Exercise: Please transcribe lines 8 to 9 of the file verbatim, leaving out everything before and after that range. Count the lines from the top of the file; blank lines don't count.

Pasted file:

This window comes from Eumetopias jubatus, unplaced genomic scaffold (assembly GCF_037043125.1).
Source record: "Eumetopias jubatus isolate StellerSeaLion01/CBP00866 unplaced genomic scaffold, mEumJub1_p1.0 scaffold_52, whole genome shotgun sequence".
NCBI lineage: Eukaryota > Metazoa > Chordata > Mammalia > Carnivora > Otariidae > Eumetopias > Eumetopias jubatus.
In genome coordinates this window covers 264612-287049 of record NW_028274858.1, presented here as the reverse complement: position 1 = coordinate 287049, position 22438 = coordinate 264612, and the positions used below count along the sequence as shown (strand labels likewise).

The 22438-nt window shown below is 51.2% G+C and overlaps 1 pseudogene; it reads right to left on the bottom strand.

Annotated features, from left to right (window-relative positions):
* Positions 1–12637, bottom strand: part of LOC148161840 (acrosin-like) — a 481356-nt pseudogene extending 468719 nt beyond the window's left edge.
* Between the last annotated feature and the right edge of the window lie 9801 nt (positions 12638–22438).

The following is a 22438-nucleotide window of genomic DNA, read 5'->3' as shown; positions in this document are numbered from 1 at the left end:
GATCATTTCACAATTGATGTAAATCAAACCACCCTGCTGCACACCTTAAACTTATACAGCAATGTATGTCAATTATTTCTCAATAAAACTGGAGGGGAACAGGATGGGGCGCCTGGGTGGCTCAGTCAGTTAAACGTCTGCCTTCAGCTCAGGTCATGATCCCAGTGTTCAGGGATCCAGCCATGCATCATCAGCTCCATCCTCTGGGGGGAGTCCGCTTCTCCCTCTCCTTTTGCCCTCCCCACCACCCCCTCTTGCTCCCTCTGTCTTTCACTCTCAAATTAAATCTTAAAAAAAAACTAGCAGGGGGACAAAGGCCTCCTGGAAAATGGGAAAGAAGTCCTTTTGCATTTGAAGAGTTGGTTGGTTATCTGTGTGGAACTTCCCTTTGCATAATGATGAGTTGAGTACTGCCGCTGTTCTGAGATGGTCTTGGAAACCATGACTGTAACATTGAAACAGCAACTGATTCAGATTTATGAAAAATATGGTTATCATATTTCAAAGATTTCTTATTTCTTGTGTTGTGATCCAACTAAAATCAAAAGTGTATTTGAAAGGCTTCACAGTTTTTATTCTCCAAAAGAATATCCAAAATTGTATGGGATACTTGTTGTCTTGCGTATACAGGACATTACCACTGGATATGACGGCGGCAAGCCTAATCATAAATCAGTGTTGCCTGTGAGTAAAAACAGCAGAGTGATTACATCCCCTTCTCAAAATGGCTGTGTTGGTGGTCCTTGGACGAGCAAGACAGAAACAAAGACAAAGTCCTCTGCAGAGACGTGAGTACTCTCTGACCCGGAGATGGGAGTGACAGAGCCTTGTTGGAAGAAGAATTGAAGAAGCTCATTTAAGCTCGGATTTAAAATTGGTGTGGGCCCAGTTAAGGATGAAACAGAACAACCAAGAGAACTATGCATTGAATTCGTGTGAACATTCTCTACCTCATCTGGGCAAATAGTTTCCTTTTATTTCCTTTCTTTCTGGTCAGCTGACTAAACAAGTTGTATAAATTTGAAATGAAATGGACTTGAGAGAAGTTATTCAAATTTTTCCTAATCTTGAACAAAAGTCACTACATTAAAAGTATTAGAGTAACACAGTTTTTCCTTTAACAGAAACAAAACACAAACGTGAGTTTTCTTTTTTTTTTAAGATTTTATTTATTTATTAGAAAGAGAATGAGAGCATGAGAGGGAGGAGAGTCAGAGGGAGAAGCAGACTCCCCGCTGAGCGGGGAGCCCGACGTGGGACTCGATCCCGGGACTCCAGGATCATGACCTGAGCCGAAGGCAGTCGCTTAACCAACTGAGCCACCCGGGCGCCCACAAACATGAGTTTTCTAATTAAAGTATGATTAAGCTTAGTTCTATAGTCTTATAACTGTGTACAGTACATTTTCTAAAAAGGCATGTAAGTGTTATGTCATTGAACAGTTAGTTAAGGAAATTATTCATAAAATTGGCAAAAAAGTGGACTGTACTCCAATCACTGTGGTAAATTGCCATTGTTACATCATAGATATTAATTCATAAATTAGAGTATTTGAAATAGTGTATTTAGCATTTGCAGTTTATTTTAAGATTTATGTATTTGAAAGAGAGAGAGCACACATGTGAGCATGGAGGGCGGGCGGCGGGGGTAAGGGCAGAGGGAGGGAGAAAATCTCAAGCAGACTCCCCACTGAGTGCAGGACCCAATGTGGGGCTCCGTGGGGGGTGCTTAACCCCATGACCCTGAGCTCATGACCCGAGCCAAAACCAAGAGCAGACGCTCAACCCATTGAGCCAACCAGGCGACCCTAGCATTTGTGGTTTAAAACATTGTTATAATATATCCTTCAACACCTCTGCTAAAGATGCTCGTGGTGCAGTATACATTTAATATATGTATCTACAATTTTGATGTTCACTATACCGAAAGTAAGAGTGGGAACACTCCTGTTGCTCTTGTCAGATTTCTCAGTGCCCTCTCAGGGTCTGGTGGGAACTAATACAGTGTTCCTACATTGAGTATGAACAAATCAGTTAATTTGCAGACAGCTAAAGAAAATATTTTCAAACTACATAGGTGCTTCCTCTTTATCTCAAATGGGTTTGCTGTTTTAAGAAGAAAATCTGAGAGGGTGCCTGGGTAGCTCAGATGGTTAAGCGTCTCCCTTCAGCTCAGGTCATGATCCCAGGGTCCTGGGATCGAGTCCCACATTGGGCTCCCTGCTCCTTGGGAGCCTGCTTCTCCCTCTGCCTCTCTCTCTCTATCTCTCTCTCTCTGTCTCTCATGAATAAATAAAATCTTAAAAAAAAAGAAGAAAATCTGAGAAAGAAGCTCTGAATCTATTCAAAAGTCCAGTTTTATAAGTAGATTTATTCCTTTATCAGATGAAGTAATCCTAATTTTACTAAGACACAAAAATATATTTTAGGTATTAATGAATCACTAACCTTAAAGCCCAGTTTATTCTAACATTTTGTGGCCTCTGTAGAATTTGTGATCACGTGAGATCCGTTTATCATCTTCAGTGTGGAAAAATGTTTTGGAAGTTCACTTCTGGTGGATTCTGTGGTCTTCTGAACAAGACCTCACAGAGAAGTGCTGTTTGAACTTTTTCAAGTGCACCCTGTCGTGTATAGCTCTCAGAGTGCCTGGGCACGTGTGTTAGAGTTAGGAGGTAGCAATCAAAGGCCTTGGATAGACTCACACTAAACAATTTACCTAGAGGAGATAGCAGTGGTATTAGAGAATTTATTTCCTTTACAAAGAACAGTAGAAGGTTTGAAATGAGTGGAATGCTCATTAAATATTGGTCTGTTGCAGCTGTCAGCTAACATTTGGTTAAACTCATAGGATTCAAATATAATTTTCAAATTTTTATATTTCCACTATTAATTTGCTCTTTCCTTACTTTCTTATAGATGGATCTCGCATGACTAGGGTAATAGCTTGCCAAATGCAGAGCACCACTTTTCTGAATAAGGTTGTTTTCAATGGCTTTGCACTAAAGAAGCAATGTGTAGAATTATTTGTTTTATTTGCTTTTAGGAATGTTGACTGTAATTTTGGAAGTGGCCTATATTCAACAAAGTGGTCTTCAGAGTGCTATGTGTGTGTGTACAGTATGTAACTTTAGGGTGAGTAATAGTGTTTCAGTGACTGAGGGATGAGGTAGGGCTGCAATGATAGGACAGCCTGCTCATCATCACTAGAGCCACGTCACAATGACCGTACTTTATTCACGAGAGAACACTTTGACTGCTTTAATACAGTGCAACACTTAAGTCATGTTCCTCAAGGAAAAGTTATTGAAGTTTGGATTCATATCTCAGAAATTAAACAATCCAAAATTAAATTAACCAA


* Between the last annotated feature and the right edge of the window lie 9801 nt (positions 12638–22438).

The following is a 22438-nucleotide window of genomic DNA, read 5'->3' as shown; positions in this document are numbered from 1 at the left end: